Keith Warriner, Ph.D.




University of Guelph

Keith Warriner, Ph.D., will speak on using a novel surface disinfection method to inactive Salmonella on Tuesday, April 30, at 1:30-1:55 p.m. during the “Pet food safety and regulatory updates” concurrent sessions. Register now to hear Keith and 30+ other industry experts speak at Petfood Forum 2024.

What is the single, most important concept you hope attendees will learn from your presentation?

To be aware that the gas phase-hydroxyl radical process offers an intervention against Salmonella and other pathogens. The process is continuous with no negative effects on product quality be it fresh, frozen or low-moisture.

Please explain the significance of this concept to the pet food industry:

The raw pet food sector has experienced several outbreaks and recalls in recent times due to contamination by Salmonella. This has led to a negative perception of the safety of raw pet foods leading to experts and competent authorities to recommend that susceptible pet owners avoid using the product. The gas phase-hydroxyl radical process is currently applied in a diverse range of applications from decontaminating frozen berries to hatchery eggs. Therefore, the proven technology will provide a risk management tool to ensure raw pet food products are safe thereby protecting, if not expanding markets.

Please explain the significance of this concept to your organization:

As researchers we like to see the results within the laboratory make a difference to in the community. For Clean Works Ltd who commercialized the hydroxyl-radical technology, it is a means to make the industry aware of the technology, in addition to diversifying applications.

What are potential next developments or stages in this specific field?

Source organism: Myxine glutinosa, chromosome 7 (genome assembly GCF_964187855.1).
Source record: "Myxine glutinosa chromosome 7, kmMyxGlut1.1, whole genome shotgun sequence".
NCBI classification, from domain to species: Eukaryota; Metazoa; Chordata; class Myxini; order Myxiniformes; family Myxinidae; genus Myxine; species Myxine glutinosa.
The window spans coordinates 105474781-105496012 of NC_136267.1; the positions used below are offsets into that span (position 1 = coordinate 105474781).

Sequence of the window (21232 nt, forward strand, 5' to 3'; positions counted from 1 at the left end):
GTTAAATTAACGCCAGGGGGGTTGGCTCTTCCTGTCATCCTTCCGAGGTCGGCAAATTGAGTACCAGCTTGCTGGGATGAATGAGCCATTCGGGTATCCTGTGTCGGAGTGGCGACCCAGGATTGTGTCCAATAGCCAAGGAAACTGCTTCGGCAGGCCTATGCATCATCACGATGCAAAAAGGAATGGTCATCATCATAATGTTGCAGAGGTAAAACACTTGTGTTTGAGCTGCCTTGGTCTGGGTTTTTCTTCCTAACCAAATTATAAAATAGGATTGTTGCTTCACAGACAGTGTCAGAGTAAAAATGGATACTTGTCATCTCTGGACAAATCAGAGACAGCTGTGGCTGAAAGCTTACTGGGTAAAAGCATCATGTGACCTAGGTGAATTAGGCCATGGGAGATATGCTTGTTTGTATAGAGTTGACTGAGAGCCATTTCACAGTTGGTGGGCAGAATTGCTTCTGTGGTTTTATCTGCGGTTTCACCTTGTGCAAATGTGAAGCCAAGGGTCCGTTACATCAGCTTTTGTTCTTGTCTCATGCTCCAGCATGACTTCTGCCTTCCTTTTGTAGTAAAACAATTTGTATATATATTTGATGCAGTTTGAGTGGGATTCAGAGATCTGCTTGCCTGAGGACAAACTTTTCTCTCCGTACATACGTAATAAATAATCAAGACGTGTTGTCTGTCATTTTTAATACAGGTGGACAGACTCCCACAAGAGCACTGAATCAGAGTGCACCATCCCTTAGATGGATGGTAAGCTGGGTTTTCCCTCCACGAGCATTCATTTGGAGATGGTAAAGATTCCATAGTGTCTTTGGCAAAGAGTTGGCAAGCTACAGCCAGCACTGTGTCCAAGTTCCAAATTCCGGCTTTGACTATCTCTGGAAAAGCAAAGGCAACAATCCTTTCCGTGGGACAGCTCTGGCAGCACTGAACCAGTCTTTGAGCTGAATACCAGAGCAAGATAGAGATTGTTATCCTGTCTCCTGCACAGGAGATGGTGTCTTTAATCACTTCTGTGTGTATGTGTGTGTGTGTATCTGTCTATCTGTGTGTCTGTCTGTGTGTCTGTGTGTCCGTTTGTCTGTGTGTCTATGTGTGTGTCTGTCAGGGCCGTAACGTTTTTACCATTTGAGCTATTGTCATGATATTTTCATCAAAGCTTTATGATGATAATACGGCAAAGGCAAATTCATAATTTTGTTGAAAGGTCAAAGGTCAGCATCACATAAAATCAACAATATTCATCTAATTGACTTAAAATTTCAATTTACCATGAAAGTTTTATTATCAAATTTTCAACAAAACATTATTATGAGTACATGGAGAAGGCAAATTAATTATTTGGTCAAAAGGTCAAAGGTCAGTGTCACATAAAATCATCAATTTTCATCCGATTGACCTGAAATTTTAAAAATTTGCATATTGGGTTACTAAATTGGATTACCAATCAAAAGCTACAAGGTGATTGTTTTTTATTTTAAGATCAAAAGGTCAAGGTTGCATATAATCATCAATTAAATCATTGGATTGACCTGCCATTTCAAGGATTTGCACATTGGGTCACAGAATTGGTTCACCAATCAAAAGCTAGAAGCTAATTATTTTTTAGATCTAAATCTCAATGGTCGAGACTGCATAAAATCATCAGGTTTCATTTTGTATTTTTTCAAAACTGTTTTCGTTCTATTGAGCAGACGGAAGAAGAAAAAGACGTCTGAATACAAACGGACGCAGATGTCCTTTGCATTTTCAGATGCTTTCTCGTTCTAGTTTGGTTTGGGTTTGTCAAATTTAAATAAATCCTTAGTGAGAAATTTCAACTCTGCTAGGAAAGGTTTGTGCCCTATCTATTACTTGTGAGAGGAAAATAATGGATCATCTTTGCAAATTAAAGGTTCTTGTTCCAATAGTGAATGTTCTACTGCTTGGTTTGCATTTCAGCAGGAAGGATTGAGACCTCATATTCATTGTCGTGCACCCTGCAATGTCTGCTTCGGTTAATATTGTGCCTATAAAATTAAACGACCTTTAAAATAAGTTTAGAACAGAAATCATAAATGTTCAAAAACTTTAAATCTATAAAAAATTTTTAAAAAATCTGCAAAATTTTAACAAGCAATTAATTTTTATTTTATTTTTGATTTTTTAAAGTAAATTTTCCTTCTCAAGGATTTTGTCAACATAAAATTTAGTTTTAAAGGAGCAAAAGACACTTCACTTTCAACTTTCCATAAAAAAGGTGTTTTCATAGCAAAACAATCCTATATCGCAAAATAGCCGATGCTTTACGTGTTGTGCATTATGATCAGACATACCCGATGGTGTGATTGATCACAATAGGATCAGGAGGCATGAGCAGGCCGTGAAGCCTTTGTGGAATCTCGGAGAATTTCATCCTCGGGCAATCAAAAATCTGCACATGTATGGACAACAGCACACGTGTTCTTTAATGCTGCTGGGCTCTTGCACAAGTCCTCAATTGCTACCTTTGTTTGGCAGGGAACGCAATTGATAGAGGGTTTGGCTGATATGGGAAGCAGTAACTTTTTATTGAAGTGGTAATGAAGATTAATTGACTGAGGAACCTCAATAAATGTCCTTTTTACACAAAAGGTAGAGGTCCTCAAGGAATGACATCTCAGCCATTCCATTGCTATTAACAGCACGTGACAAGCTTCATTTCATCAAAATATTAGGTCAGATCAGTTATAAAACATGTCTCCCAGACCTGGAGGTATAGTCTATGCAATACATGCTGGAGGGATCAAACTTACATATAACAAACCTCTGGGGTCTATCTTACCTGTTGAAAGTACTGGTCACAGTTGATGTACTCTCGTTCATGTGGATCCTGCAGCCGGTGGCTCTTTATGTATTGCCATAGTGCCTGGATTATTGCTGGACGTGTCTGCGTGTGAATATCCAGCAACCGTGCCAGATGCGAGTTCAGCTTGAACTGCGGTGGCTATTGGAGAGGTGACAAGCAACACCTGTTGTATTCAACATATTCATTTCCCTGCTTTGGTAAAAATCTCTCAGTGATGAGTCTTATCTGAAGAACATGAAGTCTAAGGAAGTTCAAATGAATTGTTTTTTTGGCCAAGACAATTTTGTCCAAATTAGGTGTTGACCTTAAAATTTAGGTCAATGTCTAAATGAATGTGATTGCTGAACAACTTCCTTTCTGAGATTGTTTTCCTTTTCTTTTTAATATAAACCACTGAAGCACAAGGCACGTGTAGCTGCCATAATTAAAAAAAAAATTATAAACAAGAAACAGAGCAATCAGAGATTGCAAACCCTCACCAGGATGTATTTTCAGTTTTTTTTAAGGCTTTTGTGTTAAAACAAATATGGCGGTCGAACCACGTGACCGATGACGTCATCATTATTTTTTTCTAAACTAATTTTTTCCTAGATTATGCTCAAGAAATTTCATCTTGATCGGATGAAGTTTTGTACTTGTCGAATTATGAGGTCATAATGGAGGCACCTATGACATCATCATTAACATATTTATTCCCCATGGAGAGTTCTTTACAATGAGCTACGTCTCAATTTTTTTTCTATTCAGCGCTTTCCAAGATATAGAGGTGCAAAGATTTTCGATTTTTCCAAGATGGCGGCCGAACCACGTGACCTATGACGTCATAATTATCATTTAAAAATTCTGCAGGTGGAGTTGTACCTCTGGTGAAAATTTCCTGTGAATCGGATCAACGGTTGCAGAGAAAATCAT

Where do you hope future development or research takes it, or how you plan to progress it? To date, the research has demonstrated proof-of-principle that different types of pet food can be treated with the hydroxyl-radical process. The next stage is to scale the process and verify performance to inactivate a broad range of pathogens along with confirming no changes in the quality and nutritional value of the product. Current research is investigating the chemistry involved in generating hydroxyl-radicals along with treating diverse range of food commodity types. For example, a current project is developing a hydroxyl-radical unit for sanitizing low-moisture-food environments along with other processing lines that are sensitive to moisture.

Presentation Description:

Novel method to decontaminate dry, fresh or frozen pet food — Dr. Warriner provides studies to date on using a novel surface disinfection method, the gas phase hydroxyl-radical process, to inactive Salmonella and Listeria monocytogenes introduced onto dry, fresh or frozen pet food without changing the product characteristics. The novel process is based on the UV-C degradation of ozone gas and hydrogen peroxide mist.


Keith Warriner, Ph.D., is a professor in the Department of Food Science at University of Guelph, Canada. He received his bachelor’s degree in food science from the University of Nottingham, UK, and doctorate in microbial physiology from the University College of Wales Aberystwyth, UK. In the last 25 years in the field of microbiology and food safety research, Warriner has published more than 200 papers, book chapters, patents and conference abstracts. His research interests focus on enhancing food safety within meat processing, fresh cut sectors and, more recently, in the area of marijuana edibles.